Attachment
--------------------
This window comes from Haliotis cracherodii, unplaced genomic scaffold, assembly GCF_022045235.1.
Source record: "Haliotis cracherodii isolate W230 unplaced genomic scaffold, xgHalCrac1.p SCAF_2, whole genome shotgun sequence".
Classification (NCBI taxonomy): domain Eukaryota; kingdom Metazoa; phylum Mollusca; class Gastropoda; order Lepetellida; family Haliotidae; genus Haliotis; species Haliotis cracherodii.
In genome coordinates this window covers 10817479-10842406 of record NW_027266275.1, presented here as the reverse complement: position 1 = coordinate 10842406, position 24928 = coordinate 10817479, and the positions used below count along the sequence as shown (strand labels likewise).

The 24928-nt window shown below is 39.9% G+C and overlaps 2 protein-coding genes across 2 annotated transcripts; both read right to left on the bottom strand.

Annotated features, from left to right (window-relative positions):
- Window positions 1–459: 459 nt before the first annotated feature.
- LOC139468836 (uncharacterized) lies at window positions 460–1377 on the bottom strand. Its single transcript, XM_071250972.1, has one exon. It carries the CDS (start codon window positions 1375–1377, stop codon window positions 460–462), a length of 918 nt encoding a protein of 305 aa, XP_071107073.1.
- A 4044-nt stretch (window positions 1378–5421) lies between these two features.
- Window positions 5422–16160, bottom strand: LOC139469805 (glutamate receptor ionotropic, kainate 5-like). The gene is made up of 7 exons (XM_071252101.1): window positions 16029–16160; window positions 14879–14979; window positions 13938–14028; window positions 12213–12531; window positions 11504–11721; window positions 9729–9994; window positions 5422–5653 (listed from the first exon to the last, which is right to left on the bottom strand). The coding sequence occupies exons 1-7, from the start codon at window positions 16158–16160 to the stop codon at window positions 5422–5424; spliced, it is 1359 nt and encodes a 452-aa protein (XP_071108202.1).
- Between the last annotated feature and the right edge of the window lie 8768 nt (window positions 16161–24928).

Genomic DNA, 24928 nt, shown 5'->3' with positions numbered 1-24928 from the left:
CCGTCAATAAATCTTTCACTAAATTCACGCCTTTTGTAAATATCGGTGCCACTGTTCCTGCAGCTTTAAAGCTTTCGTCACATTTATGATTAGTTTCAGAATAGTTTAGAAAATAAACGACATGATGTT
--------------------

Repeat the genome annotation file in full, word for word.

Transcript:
This window comes from Haliotis cracherodii, unplaced genomic scaffold, assembly GCF_022045235.1.
Source record: "Haliotis cracherodii isolate W230 unplaced genomic scaffold, xgHalCrac1.p SCAF_2, whole genome shotgun sequence".
Classification (NCBI taxonomy): domain Eukaryota; kingdom Metazoa; phylum Mollusca; class Gastropoda; order Lepetellida; family Haliotidae; genus Haliotis; species Haliotis cracherodii.
In genome coordinates this window covers 10817479-10842406 of record NW_027266275.1, presented here as the reverse complement: position 1 = coordinate 10842406, position 24928 = coordinate 10817479, and the positions used below count along the sequence as shown (strand labels likewise).

The 24928-nt window shown below is 39.9% G+C and overlaps 2 protein-coding genes across 2 annotated transcripts; both read right to left on the bottom strand.

Annotated features, from left to right (window-relative positions):
- Window positions 1–459: 459 nt before the first annotated feature.
- LOC139468836 (uncharacterized) lies at window positions 460–1377 on the bottom strand. Its single transcript, XM_071250972.1, has one exon. It carries the CDS (start codon window positions 1375–1377, stop codon window positions 460–462), a length of 918 nt encoding a protein of 305 aa, XP_071107073.1.
- A 4044-nt stretch (window positions 1378–5421) lies between these two features.
- Window positions 5422–16160, bottom strand: LOC139469805 (glutamate receptor ionotropic, kainate 5-like). The gene is made up of 7 exons (XM_071252101.1): window positions 16029–16160; window positions 14879–14979; window positions 13938–14028; window positions 12213–12531; window positions 11504–11721; window positions 9729–9994; window positions 5422–5653 (listed from the first exon to the last, which is right to left on the bottom strand). The coding sequence occupies exons 1-7, from the start codon at window positions 16158–16160 to the stop codon at window positions 5422–5424; spliced, it is 1359 nt and encodes a 452-aa protein (XP_071108202.1).
- Between the last annotated feature and the right edge of the window lie 8768 nt (window positions 16161–24928).

Genomic DNA, 24928 nt, shown 5'->3' with positions numbered 1-24928 from the left:
CCGTCAATAAATCTTTCACTAAATTCACGCCTTTTGTAAATATCGGTGCCACTGTTCCTGCAGCTTTAAAGCTTTCGTCACATTTATGATTAGTTTCAGAATAGTTTAGAAAATAAACGACATGATGTT